How do you know if the helmet fits? It should be snug getting it on over your ears, but not uncomfortably tight. With the helmet on and loosely strapped, try rotating your head from side to side; if the helmet moves, it’s too loose and you need a smaller size or a different shape. If it doesn’t move, but it feels like there’s a railroad spike being driven into your forehead, chances are good it’s too small. Try the next size up, or try a different helmet shape (which is another reason to patronize your local dealer, since they can generally recommend what helmets will fit the shape of your head the best). Once you have the right size and shape helmet, try to cinch down the strap as tight as you’ll wear it. Does it pinch? Can you fasten the strap with gloves on? Can you snap or tuck in the excess length of nylon webbing? Like the rest of the helmet, if the strap isn’t comfortable in the shop, it’s really going to suck out on the road.
As for brands, I currently favor Shoei over the others. I’ve owned Arai helmets in the past, and they’re very good but near the top end of the price range. Shoeis are a little bit quieter, the shield changing mechanism is simpler than the one used by Arai and they’re a little bit less money than Arai helmets (but still expensive). Over the years, I’ve had helmets from AGV (cheap and safe, but uncomfortable), Kiwi (cheap and comfortable, but I wouldn’t want to crash in it) and Nolan (see Kiwi) to name just a few. Good helmets cost serious money for a reason – their fit and finish is top notch, their ventilation is functional and well designed, their face shields are optically clear, their gaskets seal well and they’ll stand up to years of use.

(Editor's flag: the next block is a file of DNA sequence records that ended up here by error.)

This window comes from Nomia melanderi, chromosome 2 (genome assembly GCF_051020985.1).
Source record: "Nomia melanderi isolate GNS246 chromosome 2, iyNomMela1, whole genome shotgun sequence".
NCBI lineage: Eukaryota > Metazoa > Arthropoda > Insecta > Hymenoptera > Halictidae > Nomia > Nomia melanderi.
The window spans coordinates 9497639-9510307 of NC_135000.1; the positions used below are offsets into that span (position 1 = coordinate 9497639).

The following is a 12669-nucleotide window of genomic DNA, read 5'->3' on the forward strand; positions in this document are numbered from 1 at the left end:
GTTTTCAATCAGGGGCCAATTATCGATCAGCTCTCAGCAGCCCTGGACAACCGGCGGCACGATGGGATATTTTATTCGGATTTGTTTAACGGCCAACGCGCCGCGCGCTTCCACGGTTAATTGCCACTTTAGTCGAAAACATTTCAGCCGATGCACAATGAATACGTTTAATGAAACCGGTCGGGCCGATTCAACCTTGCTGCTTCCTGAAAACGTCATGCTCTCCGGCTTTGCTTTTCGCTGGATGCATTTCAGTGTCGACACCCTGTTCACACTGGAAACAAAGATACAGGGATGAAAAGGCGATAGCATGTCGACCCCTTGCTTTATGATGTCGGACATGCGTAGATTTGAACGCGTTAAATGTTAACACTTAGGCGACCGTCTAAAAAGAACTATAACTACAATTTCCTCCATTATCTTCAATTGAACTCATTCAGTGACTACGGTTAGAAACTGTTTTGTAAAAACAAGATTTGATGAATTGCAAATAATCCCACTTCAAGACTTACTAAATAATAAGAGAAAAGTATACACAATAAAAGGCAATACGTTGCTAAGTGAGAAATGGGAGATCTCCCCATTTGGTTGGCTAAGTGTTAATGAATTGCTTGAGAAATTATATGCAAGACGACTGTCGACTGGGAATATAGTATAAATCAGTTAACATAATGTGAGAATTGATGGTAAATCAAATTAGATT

Unless you know the helmet’s history, avoid buying used helmets. First, all helmets have a finite shelf life, and manufacturers will generally tell you that’s around five years. Their ass is on the line if someone gets hurt wearing one of their lids, so they err on the side of caution. As for me, I’ll replace helmets under normal use every 10 years or so, but don’t consider that an “expert’s recommendation”, especially since I baby my helmets when I’m not wearing them. If a helmet is crashed, or even dropped on the ground, bin it. Even a fall from a handlebar or seat can be enough to crack a shell if the helmet lands on a rock or sharp object. There are places you can save money and there are places you need to spend money; protecting your head definitely counts as one of the latter.
Once you’ve bought a new helmet, treat it with respect. Buy a good helmet bag (I like the fleece lined, heavy-duty nylon ones myself) and store the helmet there when not in use. Keep it out of direct sunlight, since UV isn’t good for the components that make up a helmet. I always let mine air out overnight when I get back from a ride, so mine never seem to build up the funk associated with old helmets. If yours does, try one of the commercial helmet cleaners and deodorizers, but NEVER us stuff like Lysol or other harsh cleaners and disinfectants. Likewise, don’t store your helmet around paint or gasoline, since solvents can attack a helmet’s foam lining. Think “cool, dry place away from rodents” and you get the picture.
No matter how much money you do spend on a helmet, it will be much less than a visit to the emergency room, and it will be exponentially less than any kind of reconstructive surgery. No single piece of riding gear is more important, so take the time to do a little research before you buy. Feel free to hit me up with any questions on the topic.